Note 2: This ice cream may be made without the rippling effect. Simply incorporate all of the strawberry-rhubarb purée into the custard instead of reserving ½ cup for the rippling/marbling.

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Strawberry Rhubarb Ice Cream Sundae
Strawberry Rhubarb Ice Cream Sundae
Strawberry Rhubarb Ice Cream

 

Cows Creamery Field Trip

 

Cows Creamery in Prince Edward Island

I recently paid a visit to Cows Creamery at its factory location on the outskirts of Charlottetown, PEI, where I was met by my two tour guides, Yvonne and Andrea.  As I soon learned, Cows is a whole lot more than its renowned premium quality ice cream.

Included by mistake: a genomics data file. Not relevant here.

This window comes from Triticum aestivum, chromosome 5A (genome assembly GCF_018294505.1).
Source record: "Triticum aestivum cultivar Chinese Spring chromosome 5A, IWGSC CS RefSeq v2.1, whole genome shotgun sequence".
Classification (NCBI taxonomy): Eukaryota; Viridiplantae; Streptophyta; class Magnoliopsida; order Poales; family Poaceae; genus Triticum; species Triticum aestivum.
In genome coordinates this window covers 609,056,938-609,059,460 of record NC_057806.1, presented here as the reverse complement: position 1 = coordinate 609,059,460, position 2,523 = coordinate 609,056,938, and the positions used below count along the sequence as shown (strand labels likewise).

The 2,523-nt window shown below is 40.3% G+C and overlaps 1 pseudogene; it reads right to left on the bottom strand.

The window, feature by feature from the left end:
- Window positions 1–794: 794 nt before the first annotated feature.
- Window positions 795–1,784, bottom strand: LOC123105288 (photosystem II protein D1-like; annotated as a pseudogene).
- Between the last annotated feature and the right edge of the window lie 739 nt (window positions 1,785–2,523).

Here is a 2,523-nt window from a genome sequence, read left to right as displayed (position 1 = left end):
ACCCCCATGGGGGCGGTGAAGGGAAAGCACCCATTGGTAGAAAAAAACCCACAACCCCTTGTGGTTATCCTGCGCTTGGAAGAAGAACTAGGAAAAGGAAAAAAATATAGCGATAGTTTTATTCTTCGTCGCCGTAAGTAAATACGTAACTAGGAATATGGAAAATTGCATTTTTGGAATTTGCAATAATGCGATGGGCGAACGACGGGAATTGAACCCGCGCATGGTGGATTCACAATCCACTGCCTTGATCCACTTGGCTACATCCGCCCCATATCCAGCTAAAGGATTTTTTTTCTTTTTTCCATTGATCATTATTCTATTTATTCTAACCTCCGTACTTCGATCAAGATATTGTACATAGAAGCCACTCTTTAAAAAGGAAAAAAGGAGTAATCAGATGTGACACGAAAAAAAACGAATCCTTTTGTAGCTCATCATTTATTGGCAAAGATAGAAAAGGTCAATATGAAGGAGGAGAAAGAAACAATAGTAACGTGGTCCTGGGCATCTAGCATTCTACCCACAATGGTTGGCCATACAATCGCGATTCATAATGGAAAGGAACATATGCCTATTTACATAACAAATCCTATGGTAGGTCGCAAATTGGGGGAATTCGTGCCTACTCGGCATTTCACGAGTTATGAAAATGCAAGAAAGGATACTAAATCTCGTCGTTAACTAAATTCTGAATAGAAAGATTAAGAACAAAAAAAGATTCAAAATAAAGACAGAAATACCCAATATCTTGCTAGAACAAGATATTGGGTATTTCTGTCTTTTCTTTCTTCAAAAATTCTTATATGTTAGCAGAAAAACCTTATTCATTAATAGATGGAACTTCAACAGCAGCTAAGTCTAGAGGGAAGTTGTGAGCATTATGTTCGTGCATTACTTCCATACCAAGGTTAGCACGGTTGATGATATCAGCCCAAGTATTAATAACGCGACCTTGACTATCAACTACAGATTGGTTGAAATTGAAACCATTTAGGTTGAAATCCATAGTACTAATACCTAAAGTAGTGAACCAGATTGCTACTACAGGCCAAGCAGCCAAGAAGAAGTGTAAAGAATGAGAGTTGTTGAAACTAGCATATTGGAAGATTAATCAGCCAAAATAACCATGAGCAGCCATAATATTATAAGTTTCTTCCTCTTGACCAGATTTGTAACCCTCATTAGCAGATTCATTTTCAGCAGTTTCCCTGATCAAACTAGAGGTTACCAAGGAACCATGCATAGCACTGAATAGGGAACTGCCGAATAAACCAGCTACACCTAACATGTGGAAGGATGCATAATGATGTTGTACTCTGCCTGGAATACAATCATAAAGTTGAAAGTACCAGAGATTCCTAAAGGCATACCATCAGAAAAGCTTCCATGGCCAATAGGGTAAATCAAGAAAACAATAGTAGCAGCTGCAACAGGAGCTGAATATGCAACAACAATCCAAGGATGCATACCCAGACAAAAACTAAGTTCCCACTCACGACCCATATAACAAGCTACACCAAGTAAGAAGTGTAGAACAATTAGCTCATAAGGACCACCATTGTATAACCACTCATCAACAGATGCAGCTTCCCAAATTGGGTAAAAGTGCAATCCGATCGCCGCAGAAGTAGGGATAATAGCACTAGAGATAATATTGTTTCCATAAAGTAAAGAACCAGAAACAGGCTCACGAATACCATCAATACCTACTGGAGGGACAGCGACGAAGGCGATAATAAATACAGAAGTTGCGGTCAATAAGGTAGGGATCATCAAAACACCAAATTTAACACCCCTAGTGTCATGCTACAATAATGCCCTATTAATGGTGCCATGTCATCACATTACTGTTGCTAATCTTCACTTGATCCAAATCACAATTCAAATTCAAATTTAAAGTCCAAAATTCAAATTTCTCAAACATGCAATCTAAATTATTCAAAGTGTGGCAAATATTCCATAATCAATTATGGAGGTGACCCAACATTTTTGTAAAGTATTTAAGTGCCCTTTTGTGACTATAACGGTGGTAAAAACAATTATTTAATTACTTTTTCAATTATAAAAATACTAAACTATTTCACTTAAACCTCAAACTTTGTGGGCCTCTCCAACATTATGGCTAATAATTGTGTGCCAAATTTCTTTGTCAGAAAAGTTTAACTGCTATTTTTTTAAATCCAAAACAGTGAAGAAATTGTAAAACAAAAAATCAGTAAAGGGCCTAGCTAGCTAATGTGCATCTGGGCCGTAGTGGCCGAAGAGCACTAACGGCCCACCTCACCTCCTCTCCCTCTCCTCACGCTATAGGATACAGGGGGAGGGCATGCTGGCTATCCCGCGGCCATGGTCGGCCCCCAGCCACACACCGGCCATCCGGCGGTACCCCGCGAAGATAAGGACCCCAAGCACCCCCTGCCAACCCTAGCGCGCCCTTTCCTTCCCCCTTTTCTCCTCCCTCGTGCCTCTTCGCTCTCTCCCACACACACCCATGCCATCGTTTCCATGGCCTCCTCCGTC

With humble beginnings back in 1983, Cows has evolved into a large diversified operation that produces, along with its iconic ice cream, three varieties of cheddar cheese as well as its newest dairy product, creamery butter.  You’ll also find this company producing several food items such as chocolate-covered potato chips plus a line of novelty items (including its whimsical cow-inspired clothing line).   For the purposes of this field trip, however, my focus was on the dairy side of Cows’ operations.

Cows Ice Cream

 

"Wowie Cowie" Ice Cream at Cows Creamery

Cows began producing and selling one variety of ice cream (vanilla) on the Cavendish Boardwalk in 1983.  It wasn’t long before customers soon started associating Cows with premium-quality ice cream.  A short while later, Cows opened their first ice cream shop in downtown Charlottetown and you can still find it there on the corner of Queen and Grafton Streets, just across from the Confederation Centre  of the Arts.

Cows Ice Cream Shop in Downtown Charlottetown, PEI